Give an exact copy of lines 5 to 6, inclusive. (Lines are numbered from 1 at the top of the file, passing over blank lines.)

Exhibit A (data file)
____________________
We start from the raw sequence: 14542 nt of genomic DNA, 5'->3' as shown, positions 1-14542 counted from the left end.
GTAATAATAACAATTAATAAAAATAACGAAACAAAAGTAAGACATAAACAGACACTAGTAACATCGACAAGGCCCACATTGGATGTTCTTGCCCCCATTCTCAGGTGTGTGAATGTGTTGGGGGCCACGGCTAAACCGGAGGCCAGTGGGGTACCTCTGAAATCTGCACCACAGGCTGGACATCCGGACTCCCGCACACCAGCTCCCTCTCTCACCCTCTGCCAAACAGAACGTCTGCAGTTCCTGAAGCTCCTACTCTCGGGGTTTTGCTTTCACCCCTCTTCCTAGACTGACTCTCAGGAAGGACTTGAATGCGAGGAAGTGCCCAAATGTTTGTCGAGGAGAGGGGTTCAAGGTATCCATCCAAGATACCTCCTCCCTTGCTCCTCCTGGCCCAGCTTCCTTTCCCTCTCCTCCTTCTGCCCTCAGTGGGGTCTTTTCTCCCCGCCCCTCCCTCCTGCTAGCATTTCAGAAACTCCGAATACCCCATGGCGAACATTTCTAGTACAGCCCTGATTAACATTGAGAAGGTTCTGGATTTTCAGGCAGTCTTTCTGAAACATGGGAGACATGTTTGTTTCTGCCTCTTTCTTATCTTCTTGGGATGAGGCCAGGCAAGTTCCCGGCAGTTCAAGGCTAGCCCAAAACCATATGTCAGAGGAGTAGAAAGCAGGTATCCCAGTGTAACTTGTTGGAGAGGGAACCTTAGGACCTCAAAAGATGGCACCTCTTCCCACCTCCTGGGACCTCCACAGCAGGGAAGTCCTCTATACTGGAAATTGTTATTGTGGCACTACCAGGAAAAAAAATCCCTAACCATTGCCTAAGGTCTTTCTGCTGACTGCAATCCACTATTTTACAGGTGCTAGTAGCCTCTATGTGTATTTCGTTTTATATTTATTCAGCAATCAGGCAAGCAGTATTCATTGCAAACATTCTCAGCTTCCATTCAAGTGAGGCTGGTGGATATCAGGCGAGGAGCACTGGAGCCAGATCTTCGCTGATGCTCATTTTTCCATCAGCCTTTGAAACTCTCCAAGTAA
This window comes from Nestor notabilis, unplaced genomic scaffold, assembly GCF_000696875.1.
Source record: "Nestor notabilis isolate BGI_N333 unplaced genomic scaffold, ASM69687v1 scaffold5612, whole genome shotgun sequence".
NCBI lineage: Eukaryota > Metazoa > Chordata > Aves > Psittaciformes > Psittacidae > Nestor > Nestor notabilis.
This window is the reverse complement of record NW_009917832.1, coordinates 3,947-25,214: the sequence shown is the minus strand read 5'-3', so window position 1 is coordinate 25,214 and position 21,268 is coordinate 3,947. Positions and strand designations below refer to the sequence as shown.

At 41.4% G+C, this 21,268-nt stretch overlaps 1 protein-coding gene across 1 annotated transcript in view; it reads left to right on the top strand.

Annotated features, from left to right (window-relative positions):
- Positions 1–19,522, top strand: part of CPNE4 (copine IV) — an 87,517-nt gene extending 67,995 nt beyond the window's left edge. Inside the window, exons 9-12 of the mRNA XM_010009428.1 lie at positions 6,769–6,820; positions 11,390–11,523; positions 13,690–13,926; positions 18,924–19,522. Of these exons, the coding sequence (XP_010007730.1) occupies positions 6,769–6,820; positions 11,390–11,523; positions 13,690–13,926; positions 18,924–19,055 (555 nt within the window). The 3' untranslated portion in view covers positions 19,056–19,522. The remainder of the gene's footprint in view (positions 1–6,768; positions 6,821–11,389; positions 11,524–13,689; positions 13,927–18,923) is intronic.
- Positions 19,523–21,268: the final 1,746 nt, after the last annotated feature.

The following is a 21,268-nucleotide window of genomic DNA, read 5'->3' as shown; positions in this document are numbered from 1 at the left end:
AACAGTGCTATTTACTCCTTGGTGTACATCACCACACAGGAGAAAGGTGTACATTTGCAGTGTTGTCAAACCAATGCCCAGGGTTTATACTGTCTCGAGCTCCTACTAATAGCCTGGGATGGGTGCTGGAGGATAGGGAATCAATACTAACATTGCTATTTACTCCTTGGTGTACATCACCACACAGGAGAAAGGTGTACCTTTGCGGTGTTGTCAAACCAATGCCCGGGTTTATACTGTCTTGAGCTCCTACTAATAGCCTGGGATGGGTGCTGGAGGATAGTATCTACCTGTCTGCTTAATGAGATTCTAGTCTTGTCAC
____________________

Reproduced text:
NCBI lineage: Eukaryota > Metazoa > Chordata > Aves > Psittaciformes > Psittacidae > Nestor > Nestor notabilis.
This window is the reverse complement of record NW_009917832.1, coordinates 3,947-25,214: the sequence shown is the minus strand read 5'-3', so window position 1 is coordinate 25,214 and position 21,268 is coordinate 3,947. Positions and strand designations below refer to the sequence as shown.